Climate Change and U.S. Interests
17 Pages Posted: 28 Aug 2012
Date Written: 2011
The climate change debate in the United States has now moved beyond arguments about whether climate change is real and man-made to focus on what the country should do about this threat. In this excerpt of an Article published in the Columbia Law Review, we take on and debunk the “climate change winner” argument. That argument asserts that the United States is likely to fare well in a warmer world, at least compared to most other states and therefore should invest less, rather than more, in mitigation efforts.
We explain that existing estimates of the impact of climate change on the United States systematically understate the likely economic impact of climate change, and we provide rough estimates of what a more complete accounting would reveal. Existing estimates fail to account for a variety of the costs that climate change will impose, and ignore the ways in which climate change impacts abroad are likely to spill over into the United States. By looking more carefully at these omitted costs, this Essay shows that the United States, acting in its own self-interest, should take action to combat climate change.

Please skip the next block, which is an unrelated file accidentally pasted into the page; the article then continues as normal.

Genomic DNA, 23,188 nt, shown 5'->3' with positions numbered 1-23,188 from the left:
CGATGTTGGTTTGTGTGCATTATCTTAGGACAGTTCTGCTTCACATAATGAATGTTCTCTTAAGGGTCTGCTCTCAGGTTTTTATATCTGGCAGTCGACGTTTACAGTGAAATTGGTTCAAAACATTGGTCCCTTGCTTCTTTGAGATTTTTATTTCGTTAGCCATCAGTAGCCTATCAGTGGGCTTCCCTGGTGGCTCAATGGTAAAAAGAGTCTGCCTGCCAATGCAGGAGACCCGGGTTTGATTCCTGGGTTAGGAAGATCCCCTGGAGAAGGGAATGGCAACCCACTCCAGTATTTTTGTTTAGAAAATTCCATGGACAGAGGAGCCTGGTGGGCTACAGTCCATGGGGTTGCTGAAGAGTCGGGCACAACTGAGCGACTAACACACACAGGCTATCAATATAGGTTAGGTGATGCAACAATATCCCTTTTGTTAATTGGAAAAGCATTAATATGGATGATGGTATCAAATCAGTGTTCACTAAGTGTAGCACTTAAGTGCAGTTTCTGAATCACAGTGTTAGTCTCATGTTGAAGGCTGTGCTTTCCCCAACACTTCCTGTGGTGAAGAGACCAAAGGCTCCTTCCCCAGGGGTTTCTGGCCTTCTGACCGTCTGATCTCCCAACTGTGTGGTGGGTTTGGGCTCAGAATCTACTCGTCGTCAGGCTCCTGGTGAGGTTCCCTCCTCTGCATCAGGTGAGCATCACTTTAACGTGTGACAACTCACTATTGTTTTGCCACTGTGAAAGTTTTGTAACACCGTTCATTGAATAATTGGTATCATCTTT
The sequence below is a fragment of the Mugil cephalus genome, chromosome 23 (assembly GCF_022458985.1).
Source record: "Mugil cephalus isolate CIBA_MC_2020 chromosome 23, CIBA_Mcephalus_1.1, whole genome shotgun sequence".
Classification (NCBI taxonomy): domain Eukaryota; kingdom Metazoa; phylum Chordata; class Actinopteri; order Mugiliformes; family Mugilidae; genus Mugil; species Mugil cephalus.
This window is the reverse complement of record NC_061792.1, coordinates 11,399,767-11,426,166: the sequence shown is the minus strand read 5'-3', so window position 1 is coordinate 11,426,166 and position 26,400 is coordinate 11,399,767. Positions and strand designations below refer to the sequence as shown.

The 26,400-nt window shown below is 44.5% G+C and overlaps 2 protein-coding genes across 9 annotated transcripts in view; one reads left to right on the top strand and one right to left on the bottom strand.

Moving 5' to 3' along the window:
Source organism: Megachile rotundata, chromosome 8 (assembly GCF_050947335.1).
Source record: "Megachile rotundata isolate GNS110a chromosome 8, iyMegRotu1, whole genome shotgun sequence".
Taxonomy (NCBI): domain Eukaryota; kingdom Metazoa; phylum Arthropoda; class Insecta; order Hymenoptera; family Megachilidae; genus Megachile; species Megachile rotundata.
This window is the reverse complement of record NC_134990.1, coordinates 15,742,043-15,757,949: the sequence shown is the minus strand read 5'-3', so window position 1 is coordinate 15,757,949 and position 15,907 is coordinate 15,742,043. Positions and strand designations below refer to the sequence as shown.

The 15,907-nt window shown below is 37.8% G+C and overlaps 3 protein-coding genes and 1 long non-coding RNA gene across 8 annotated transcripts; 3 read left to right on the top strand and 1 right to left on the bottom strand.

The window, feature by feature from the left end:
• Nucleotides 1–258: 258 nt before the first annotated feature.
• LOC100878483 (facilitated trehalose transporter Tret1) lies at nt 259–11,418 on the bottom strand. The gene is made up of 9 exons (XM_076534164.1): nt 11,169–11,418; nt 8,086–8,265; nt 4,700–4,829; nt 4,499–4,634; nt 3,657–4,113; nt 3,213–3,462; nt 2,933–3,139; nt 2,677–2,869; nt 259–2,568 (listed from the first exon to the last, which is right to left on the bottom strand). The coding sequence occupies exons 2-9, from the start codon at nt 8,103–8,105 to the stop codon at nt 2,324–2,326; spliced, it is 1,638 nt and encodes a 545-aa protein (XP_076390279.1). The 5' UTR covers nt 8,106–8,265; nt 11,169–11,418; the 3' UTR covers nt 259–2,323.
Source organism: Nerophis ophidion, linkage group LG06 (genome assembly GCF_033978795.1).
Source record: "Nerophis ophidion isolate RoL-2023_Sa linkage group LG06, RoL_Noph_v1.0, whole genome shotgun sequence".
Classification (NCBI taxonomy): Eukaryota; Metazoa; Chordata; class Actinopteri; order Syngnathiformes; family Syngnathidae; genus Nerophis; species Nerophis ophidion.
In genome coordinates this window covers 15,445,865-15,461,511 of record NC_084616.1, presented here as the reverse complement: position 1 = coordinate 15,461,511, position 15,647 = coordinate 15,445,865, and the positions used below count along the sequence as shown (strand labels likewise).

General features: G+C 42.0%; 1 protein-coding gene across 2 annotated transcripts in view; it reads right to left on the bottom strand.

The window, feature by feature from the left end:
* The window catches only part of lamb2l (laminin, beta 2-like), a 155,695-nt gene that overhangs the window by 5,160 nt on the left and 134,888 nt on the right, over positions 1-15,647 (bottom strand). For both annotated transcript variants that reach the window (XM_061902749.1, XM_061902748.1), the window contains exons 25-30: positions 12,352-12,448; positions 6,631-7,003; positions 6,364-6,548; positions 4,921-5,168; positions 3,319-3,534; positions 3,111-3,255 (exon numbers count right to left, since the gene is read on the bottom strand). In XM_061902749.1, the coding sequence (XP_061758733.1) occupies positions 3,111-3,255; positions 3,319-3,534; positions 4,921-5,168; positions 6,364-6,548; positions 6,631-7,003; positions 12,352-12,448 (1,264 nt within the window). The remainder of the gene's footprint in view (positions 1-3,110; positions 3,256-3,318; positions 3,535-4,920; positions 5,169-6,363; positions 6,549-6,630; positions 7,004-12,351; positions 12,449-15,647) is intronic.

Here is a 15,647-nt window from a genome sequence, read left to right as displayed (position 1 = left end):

A more complete accounting of the costs reveals that the United States would be better off paying the full cost of mitigating its impact by itself (if doing so were possible) rather than allowing the world to continue in a “business as usual” fashion. This conclusion is even stronger if Europe and perhaps the rest of the Organisation for Economic Co-operation and Development (OECD) are assumed to shoulder some of the costs. The point is not that the United States or the OECD should actually bear these costs alone, or even that it would be possible to do so, but rather that there is a strong case for action by the United States even if some countries refuse to cooperate. The United States has reason to take prompt and aggressive action to address climate change, not out of benevolence or guilt, but out of self-interest.
Keywords: climate change, global warming
JEL Classification: K33
Suggested Citation: Suggested Citation